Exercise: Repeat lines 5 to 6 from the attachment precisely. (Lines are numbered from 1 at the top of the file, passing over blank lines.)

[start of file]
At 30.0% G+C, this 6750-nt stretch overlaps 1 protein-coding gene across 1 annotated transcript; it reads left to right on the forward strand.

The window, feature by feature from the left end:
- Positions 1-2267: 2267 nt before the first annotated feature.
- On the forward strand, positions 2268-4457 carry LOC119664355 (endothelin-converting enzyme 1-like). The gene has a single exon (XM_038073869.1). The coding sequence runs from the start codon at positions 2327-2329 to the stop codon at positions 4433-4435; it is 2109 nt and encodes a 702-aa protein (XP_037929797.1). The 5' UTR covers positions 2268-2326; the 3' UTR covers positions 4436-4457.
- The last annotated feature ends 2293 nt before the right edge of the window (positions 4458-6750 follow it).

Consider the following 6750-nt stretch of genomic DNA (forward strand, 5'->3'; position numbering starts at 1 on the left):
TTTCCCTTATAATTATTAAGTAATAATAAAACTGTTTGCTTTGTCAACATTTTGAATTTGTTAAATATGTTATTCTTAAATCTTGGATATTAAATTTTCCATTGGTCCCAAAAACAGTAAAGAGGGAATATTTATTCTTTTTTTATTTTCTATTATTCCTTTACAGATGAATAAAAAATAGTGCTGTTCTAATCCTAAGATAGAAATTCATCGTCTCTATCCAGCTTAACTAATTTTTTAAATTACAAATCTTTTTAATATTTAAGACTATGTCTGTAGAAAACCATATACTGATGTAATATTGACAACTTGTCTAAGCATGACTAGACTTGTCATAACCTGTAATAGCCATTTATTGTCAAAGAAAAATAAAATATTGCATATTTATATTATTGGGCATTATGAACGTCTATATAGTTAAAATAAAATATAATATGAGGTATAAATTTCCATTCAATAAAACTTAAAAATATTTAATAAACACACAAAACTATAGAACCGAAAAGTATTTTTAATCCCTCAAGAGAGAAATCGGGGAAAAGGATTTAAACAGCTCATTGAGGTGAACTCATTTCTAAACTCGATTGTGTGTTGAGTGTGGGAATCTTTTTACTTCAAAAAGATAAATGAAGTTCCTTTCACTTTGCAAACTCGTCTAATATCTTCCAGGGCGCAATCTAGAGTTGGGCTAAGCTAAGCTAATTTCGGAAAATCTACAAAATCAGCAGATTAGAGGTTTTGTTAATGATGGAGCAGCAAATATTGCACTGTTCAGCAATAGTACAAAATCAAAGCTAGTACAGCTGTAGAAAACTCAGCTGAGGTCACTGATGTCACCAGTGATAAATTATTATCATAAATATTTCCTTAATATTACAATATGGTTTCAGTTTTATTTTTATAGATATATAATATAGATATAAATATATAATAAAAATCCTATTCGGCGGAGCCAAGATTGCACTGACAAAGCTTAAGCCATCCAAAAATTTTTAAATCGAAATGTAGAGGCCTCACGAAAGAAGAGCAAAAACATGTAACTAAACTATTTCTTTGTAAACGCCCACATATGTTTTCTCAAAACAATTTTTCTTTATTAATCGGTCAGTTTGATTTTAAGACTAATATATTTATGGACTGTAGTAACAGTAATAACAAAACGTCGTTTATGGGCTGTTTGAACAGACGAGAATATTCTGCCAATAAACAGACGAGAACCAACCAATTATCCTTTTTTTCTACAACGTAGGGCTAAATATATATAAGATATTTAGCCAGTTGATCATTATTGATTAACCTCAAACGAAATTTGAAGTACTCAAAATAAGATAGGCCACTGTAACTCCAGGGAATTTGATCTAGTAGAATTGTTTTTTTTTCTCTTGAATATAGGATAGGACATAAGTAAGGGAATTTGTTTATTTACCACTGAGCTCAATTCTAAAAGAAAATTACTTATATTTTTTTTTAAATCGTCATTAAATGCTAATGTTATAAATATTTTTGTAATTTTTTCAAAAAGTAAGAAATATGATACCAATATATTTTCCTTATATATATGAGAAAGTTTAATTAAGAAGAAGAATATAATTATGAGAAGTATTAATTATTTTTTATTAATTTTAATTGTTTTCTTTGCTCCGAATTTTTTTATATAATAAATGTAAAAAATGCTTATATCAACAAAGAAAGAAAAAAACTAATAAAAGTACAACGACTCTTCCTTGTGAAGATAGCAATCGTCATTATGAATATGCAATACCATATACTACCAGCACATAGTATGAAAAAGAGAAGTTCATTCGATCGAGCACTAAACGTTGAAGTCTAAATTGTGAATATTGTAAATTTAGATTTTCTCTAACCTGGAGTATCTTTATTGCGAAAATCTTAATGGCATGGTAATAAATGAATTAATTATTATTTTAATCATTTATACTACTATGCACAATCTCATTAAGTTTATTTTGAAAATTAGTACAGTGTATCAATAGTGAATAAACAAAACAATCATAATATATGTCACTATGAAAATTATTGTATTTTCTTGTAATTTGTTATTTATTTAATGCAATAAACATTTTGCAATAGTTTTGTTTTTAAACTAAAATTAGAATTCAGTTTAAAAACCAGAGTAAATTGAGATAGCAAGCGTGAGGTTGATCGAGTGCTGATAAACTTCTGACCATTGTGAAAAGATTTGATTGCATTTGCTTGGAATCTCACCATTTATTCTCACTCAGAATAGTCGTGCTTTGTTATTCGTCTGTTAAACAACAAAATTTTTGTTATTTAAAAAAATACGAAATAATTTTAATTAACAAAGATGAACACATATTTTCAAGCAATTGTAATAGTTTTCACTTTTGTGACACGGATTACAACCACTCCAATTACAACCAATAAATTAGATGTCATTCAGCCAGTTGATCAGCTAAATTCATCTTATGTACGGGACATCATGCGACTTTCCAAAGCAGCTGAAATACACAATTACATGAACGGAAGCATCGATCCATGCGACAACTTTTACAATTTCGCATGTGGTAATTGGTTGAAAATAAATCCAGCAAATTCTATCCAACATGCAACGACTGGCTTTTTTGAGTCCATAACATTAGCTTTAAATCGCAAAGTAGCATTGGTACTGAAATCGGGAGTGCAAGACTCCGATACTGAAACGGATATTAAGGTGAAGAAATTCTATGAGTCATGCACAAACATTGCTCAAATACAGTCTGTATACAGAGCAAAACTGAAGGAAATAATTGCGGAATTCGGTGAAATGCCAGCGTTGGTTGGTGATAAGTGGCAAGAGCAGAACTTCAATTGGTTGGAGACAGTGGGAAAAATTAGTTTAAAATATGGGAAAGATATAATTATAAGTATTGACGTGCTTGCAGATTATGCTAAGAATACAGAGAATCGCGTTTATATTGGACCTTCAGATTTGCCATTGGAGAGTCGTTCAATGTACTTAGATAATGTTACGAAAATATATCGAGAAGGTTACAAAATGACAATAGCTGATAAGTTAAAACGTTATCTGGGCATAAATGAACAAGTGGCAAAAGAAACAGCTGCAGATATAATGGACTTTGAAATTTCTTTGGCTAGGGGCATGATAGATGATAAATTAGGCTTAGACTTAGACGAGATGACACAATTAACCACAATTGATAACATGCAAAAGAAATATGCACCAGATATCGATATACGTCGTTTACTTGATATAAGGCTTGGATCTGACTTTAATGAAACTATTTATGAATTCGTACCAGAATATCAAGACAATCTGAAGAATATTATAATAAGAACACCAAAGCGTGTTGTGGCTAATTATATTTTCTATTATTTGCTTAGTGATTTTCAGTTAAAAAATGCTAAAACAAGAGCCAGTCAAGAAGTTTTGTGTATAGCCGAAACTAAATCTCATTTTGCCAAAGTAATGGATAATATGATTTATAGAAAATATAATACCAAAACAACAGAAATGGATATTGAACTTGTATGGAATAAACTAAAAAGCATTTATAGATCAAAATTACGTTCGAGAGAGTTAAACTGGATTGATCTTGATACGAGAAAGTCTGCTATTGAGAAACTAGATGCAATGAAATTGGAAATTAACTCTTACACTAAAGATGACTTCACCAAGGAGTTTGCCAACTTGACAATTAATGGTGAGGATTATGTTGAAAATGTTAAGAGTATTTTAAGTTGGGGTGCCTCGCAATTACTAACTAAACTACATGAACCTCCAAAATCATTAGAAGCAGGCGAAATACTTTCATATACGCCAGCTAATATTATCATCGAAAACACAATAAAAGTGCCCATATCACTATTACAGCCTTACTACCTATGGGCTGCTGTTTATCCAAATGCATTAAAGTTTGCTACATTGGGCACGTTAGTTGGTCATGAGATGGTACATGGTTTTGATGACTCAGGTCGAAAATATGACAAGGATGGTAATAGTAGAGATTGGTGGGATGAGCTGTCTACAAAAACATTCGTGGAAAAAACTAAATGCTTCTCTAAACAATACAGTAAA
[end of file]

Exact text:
- The last annotated feature ends 2293 nt before the right edge of the window (positions 4458-6750 follow it).

Consider the following 6750-nt stretch of genomic DNA (forward strand, 5'->3'; position numbering starts at 1 on the left):